NSW is facing the worst year for its financial sector since the global crisis. Even without an escalation of the problems in Europe thousands of CBD jobs are at risk.
“Sydney’s finance sector businesses grew fat and lazy during many years of double digit credit growth through to 2007,” Deloitte Access Economics says in a report released this morning.
Although banks and finance sector firms rebuilt their workforces after the global financial crisis, many were “now reassessing their cost base — they think they have too many employees.”
“They thought we would return to double digit credit growth,” said report author Chris Richardson. “It couldn’t have gone on forever. Borrowing had been climbing 10 to 12 per cent per year while national income had been climbing 5 to 6 per cent per year. Instead we are saving. The party is over, and the realisation has only really dawned in the last six to nine months"...
Already Westpac is preparing to axe 1000 middle management positions and the ANZ has sacked 130 back office staff.
Mr Richardson said the damage would be felt most keenly in Sydney.
“Sydney is home to half the finance sector businesses in Australia. The sector accounts one in three Sydney CBD jobs,” he said.
“If Europe blows up, the finance sector cutbacks will be even deeper.”
Deloitte Access Economics is forecasting NSW employment growth of just 0.5 per cent this financial year, half the national average. The economy would grow at 2.3 per cent, well down on the national rate of 3.2 per cent.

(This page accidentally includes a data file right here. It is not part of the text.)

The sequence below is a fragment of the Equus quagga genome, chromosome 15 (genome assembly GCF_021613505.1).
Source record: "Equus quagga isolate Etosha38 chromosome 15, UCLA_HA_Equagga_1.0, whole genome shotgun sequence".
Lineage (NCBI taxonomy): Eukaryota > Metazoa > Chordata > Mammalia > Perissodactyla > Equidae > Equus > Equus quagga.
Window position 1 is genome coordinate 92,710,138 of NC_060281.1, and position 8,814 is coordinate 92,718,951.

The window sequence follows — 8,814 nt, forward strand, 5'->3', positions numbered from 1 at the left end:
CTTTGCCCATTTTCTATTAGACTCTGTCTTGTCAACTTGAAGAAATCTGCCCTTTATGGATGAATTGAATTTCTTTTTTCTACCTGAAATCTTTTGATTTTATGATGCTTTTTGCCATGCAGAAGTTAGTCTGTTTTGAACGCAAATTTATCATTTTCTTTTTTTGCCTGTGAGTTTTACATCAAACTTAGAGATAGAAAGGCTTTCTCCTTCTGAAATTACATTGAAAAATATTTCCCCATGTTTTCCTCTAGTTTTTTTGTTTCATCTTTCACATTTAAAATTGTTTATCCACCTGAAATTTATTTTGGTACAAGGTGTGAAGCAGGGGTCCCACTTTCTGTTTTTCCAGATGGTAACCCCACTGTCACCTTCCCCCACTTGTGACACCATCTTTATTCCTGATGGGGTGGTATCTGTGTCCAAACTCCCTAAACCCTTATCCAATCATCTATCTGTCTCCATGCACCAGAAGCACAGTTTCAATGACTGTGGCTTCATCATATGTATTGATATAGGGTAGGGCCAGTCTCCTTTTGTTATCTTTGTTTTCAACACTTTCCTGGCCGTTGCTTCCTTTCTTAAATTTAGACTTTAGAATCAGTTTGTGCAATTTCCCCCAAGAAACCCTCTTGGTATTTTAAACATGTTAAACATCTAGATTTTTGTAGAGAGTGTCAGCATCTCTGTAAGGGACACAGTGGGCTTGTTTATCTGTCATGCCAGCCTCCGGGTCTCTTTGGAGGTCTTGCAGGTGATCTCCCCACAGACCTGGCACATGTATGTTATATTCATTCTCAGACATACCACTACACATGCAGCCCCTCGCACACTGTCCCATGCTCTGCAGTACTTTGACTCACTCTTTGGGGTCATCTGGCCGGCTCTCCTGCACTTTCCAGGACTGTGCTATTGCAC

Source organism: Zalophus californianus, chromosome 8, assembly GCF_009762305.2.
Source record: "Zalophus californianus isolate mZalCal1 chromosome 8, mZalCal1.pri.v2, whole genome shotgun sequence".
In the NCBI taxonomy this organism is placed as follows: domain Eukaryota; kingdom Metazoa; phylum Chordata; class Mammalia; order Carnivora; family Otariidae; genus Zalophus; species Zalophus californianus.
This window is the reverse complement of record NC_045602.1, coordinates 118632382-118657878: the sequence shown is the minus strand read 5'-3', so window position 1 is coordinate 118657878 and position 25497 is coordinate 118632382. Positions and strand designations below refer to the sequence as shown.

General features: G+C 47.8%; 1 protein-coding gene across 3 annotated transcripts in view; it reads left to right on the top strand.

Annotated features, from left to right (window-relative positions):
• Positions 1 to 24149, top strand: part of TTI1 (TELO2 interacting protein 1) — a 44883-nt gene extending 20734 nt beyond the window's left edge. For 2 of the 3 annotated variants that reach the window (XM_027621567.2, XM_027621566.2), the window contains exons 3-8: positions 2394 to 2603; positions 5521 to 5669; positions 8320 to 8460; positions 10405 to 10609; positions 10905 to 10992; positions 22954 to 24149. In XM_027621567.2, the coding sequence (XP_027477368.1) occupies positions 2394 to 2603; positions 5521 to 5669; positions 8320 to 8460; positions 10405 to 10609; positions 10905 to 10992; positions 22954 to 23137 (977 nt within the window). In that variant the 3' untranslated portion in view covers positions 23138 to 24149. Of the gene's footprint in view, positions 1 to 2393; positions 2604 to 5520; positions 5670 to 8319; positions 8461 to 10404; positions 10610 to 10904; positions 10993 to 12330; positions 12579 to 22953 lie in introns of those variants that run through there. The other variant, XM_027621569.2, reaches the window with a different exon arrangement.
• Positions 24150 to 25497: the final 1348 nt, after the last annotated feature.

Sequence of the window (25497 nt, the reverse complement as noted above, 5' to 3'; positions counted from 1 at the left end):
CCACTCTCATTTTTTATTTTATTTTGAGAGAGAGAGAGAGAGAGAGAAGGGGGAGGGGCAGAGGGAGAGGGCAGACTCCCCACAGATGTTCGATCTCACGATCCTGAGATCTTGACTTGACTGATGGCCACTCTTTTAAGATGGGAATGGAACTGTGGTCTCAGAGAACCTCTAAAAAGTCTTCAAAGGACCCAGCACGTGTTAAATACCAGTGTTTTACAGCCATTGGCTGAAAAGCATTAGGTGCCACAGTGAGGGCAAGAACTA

This morning’s [MON] CommSec State of the States report places NSW in the bottom rung of economic performers along with South Australia, Tasmania, and Queensland. Western Australia is alone on the top rung. Victoria and the Australian Capital Territory share second place.
Mr Richardson said at the same time as the financial sector cut back the public sector would shrink as a result of Commonwealth cutbacks and a state government decision to “tread water”.
Retail was “not doing much,” and the manufacturing sector - vital to Western Sydney - was winding back.
The big plus for NSW was that its residents were heavily mortgaged, and so extremely sensitive to interest rates. “The lower rates will help in NSW more than anywhere else,” Mr Richardson said. “The overall outcome might not be too bad. But the finance sector will go from being a support to being a drag.”
Published in today's SMH
. Banks need to lower their expectations - the rest of us have
. RBA to the banks: Get real - your golden days are over